How I Taught Myself to Write Faster

I thought this an appropriate blog topic for Nanowrimo. Setting out to write a novel in a month is a daunting task but one worth undertaking. Teaching yourself to write faster is a great way to increase your revenue as an author and push your craft to the next level. I began this year by challenging myself to figure out how to write fast without it sucking.

Prior to this challenge the very best days of writing I’d ever had, when the words flowed like water and strung together like pearls, were usually at the end of a book and they usually came fast. I knew what I wanted to write and I didn’t let my head get in the way.

I decided the key to writing faster was that headspace, which I had only stumbled on in the past. I wanted to figure out how to get into that space and stay there. Holding onto that thought I then read blogs and books on the subject, my favorite being “2k to 10k: Writing Faster, Writing Better, and Writing More of What You Love” by Rachel Aaron. She recommends tracking your progress to figure out what makes you fast. For example, how is your word count effected if you write in a coffee shop, rather than at your kitchen table? What time of day is best? Anything that contributes to your environment or mental state should be examined. She discovered that three things made her work faster… I’m not going to give them away because you should really read the book.

But I can tell you what I’ve discovered for myself. I need to believe that I can do it and have something pushing me forward. There are environmental factors like I work best if I eat frozen pizza for breakfast and drink a cup of coffee before sitting down in front of my manuscript. However, most of all it’s been the belief that I can write fast and well and a tight deadline looming to force to me do just that.

So much of what slows me down is worrying if the last line was good and if the next one will suck. That voice had quieted in the past when on a tight deadline and a clear end in sight. To recreate this scenario I started using which will threaten you with flashing colors and then begin to play an awful sound (like crying babies) if you’re hands falter for too long on the keys. Slowly I increased the word count and decreased the time. I’ve made it a real competition against myself. I’ve come to realize that I need a challenge, a ticking clock, something pushing me forward to keep writing no matter what, not to think about what I’m writing but just let it flow out of me.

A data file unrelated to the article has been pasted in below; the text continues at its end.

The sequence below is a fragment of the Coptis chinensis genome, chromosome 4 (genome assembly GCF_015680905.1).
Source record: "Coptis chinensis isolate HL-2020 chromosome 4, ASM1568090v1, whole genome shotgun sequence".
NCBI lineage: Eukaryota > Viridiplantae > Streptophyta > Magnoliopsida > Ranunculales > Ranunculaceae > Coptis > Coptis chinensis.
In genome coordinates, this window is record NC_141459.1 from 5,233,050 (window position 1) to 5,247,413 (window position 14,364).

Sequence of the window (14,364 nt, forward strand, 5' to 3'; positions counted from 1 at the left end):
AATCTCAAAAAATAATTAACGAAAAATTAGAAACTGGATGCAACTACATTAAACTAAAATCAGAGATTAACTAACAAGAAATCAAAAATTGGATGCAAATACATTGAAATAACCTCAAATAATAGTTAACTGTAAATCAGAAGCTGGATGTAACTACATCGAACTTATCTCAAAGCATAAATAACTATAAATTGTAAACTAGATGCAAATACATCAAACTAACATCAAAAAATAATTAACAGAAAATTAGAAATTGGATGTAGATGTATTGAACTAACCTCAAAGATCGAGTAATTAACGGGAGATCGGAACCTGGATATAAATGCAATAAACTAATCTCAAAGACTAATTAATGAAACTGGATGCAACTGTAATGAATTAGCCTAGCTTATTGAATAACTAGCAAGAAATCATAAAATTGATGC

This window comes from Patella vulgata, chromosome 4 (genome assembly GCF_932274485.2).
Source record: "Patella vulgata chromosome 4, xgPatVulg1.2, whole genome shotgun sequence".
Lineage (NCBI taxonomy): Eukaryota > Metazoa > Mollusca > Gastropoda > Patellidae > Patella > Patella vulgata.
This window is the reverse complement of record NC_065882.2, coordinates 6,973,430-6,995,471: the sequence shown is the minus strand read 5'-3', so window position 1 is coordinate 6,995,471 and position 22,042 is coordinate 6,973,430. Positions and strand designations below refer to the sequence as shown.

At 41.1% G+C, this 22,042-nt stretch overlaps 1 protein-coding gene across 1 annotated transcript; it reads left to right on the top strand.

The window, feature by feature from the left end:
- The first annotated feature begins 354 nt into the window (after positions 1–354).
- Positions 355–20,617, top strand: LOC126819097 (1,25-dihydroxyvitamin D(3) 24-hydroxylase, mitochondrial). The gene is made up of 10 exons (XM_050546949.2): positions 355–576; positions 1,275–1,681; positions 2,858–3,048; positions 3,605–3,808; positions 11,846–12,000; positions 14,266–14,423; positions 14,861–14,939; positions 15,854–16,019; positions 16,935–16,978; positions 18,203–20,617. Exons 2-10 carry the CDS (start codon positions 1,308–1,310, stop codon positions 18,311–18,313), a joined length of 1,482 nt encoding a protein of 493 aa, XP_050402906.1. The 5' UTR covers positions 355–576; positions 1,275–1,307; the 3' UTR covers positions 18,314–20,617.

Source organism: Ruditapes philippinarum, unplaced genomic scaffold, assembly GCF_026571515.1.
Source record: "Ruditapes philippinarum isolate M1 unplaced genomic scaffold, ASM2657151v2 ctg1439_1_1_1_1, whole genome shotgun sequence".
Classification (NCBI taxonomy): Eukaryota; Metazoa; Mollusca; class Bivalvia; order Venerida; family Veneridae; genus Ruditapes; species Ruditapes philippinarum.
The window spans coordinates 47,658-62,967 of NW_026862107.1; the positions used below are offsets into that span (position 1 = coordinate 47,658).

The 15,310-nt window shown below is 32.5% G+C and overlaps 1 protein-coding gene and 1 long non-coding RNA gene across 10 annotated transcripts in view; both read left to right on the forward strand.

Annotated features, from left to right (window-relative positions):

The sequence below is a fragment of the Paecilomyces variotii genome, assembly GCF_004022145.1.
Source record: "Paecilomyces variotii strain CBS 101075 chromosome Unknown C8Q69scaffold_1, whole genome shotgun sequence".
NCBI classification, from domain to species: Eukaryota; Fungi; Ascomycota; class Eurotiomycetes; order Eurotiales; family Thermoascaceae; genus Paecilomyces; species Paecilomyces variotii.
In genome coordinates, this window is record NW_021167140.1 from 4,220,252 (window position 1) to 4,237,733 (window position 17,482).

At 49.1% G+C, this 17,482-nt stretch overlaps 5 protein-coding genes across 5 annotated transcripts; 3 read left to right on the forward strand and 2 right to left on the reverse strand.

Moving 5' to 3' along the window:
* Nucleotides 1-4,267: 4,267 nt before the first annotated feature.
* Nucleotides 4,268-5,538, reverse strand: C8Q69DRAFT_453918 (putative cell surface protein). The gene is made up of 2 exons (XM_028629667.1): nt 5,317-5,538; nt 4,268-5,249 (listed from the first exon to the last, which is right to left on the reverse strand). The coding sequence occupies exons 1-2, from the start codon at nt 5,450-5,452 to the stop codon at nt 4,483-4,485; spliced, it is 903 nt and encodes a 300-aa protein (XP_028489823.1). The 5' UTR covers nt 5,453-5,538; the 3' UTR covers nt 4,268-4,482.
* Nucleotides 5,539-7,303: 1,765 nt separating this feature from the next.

Using this method I’ve managed to up my daily word count from between 500-1500 words to as many as 5000 a day. And not only that, but the writing is better, it’s more natural and often as I’m reading it over I hardly remember writing it. And I think every writer knows that the gems of language that glow the brightest are those we don’t remember writing.

I hope that pressure and competition of Nanaowrimo help you through your novel this month. One mantra I use every day of my first drafts is, it doesn’t have to be good, it just has to be done.

What tricks do you use to make yourself write faster?

Emily Kimelman lives on a boat in the Hudson Valley with her husband, Sean and their dog Kinsey (named after Sue Grafton's Kinsey Millhone). Kimelman has a passion for traveling and spends as much time as possible in the pursuit of adventure.

Her "Sydney Rye Series" are dark murder mystery novels which features a strong female protagonist and her rescue dog, Blue. This series is recommended for the 18+ who enjoy some violence, don't mind dirty language, and are up for a dash of sex. Not to mention an awesome, rollicking good mystery!

The first four books in Kimelman's series, UNLEASHED, DEATH IN THE DARK, INSATIABLE and STRINGS OF GLASS are available on Amazon, Barnes & Noble, iTunes, and Kobo.

Find out more about Emily at her website or connect with her at

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  1. Thanks for the chance to win!
    Sounds like a great series!!
    natasha_donohoo_8 at hotmail dot com


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